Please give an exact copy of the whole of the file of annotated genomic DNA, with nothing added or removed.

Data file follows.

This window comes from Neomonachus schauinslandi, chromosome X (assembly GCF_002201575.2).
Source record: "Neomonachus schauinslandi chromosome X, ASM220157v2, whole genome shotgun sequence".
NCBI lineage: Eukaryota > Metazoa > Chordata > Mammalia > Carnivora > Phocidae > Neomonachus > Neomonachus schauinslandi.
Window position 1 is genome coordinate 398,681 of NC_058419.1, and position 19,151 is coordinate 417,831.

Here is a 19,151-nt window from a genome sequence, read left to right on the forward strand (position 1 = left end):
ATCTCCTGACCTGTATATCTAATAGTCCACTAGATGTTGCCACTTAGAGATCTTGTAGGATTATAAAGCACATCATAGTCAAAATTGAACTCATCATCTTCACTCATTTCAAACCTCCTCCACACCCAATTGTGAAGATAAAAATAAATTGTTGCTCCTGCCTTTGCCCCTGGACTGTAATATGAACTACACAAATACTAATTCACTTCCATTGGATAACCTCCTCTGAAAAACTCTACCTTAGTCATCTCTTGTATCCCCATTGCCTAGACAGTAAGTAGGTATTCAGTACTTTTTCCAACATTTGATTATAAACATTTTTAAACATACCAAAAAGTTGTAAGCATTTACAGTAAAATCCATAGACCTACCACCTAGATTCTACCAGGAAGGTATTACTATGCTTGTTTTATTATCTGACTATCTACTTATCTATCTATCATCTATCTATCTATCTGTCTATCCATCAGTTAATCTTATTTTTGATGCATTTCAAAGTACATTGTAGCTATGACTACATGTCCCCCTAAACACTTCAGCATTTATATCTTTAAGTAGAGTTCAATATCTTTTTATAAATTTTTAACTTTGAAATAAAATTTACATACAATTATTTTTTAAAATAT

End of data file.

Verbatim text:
This window comes from Neomonachus schauinslandi, chromosome X (assembly GCF_002201575.2).
Source record: "Neomonachus schauinslandi chromosome X, ASM220157v2, whole genome shotgun sequence".
NCBI lineage: Eukaryota > Metazoa > Chordata > Mammalia > Carnivora > Phocidae > Neomonachus > Neomonachus schauinslandi.
Window position 1 is genome coordinate 398,681 of NC_058419.1, and position 19,151 is coordinate 417,831.

Here is a 19,151-nt window from a genome sequence, read left to right on the forward strand (position 1 = left end):
ATCTCCTGACCTGTATATCTAATAGTCCACTAGATGTTGCCACTTAGAGATCTTGTAGGATTATAAAGCACATCATAGTCAAAATTGAACTCATCATCTTCACTCATTTCAAACCTCCTCCACACCCAATTGTGAAGATAAAAATAAATTGTTGCTCCTGCCTTTGCCCCTGGACTGTAATATGAACTACACAAATACTAATTCACTTCCATTGGATAACCTCCTCTGAAAAACTCTACCTTAGTCATCTCTTGTATCCCCATTGCCTAGACAGTAAGTAGGTATTCAGTACTTTTTCCAACATTTGATTATAAACATTTTTAAACATACCAAAAAGTTGTAAGCATTTACAGTAAAATCCATAGACCTACCACCTAGATTCTACCAGGAAGGTATTACTATGCTTGTTTTATTATCTGACTATCTACTTATCTATCTATCATCTATCTATCTATCTGTCTATCCATCAGTTAATCTTATTTTTGATGCATTTCAAAGTACATTGTAGCTATGACTACATGTCCCCCTAAACACTTCAGCATTTATATCTTTAAGTAGAGTTCAATATCTTTTTATAAATTTTTAACTTTGAAATAAAATTTACATACAATTATTTTTTAAAATAT